A dilapidated house by the Cook Park construction site in 2019. The park represents an investment in a neighborhood that has, in parts, been left behind by prosperity. (File/Credit: Kelly Jordan)

The park might not have ever happened but for Cook, NMF and the park’s champion on Atlanta City Council, the late Councilman Ivory Lee Young Jr.

Back in 2012, Young urged the city to approve a partnership with NMF, which had promised to develop the park — and monuments and even offices, including one for an office for a foundation led by the Prince of Wales — at a cost of $55 million.  And that’s what City Council approved.

But NMF didn’t met the deadlines in that 2012 legislation — a deadline for raising the first half of the money, deadlines for getting phases of the construction done.

Cook said the timeline has turned out longer than he’d anticipated that because of factors beyond his control, like the illness and death of Councilman Young, and the city watershed department needing to do millions of dollars of water control works. And the involvement of the Trust for Public Land.

In 2016, Mayor Kasim Reed announced the nonprofit TPL, with support from the Arthur M. Blank Family Foundation, would update NMF’s plans.

That is, TPL would — and did — get the park built. TPL will host a park ribbon-cutting soon, after having raised $13.4 million, including $2.7 million from the Blank Foundation for it.

The NMF would work on the monuments.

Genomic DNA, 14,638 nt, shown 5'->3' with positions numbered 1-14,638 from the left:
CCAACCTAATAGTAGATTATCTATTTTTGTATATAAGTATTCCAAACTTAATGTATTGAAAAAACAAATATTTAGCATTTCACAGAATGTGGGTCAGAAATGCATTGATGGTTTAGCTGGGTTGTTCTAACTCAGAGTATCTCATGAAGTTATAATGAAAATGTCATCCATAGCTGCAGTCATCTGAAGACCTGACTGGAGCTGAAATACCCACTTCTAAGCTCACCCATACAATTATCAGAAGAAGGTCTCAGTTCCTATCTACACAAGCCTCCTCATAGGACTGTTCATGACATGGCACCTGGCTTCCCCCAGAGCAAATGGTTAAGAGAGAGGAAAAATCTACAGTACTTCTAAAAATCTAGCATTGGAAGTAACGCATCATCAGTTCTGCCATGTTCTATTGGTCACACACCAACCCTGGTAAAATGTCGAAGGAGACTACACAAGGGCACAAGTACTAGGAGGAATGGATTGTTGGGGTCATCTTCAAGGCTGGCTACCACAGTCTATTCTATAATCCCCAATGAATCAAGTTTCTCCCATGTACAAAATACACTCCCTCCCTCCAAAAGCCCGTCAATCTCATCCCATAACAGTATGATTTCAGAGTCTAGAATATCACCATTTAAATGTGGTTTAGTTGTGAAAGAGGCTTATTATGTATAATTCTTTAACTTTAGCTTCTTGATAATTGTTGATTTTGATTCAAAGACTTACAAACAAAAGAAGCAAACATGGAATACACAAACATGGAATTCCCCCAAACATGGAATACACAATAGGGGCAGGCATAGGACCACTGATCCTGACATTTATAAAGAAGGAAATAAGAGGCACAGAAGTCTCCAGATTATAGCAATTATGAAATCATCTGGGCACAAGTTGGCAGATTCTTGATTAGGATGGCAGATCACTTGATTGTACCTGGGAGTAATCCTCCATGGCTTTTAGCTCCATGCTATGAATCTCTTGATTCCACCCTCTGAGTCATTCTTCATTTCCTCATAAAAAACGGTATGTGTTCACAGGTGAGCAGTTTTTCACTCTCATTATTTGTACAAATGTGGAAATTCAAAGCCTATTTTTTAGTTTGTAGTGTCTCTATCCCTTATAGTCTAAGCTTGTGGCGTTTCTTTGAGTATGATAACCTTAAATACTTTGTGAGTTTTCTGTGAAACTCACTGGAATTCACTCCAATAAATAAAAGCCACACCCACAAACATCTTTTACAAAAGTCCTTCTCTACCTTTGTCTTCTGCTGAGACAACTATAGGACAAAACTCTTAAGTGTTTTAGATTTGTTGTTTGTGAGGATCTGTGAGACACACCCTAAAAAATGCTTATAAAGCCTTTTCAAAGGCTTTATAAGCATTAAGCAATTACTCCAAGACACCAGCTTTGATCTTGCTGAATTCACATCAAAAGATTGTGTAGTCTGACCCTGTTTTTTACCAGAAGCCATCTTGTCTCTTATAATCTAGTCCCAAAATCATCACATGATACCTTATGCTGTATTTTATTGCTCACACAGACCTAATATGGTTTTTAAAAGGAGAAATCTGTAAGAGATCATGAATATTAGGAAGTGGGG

But one of the key funders of the park — the Blank Foundation — has publicly expressed skepticism of NMF’s ability to raise the kind of money it would take for the monumental plans. Back in 2019 and early 2020, when he was senior vice president at the Blank Foundation, Frank Fernandez said as much to the Atlanta Journal-Constitution and to City Council in public testimony. (Fernandez is now president and CEO of the Community Foundation of Greater Atlanta.)

Cook said that NMF  is “just finalizing things with the mayor and the Law Department, getting our green light to fast track so we can get the column finished.”

However, in August, the city’s Law Department opined only that the legislation was in order to legally accept the statues as gifts to the city. They were not ready to opine on the legality of the proposed ground lease.

Everyone seems to support statues of civil rights legends, said District 6 Councilwoman Jennifer Ide at the August Council meeting. But she was among the Council members who also said there are complex legal questions about leasing and procurement.

Leasing public space to private entities has kind of a fraught history in Atlanta. Grant Park and Piedmont Park are public property, but large parts are behind paywalls: the zoo and the botanical garden.

But Cook isn’t into public fees, except maybe some nominal museum admission fees.

What he wants to build has to be for the use of the public. “Or I would be highly opposed to it,” Cook said. “But everything we’re doing is for the public.”

The Council legislation also says that the NMF has provided a “comprehensive financial model” to the city.

But that’s a little fraught too.

In response to an open records request, the mayor’s office said the Finance Department has no such documents, but they were still checking at Parks and Rec. Cook said he had indeed sent financial documents.

Overall, he sounds undeterred by the long timeline.

“It’s never stopped progressing,” Cook said.


2012 Atlanta City Council legislation

2020 Atlanta City Council legislation

Maggie Lee

Maggie Lee is a freelance reporter who's been covering Georgia and metro Atlanta government and politics since 2008.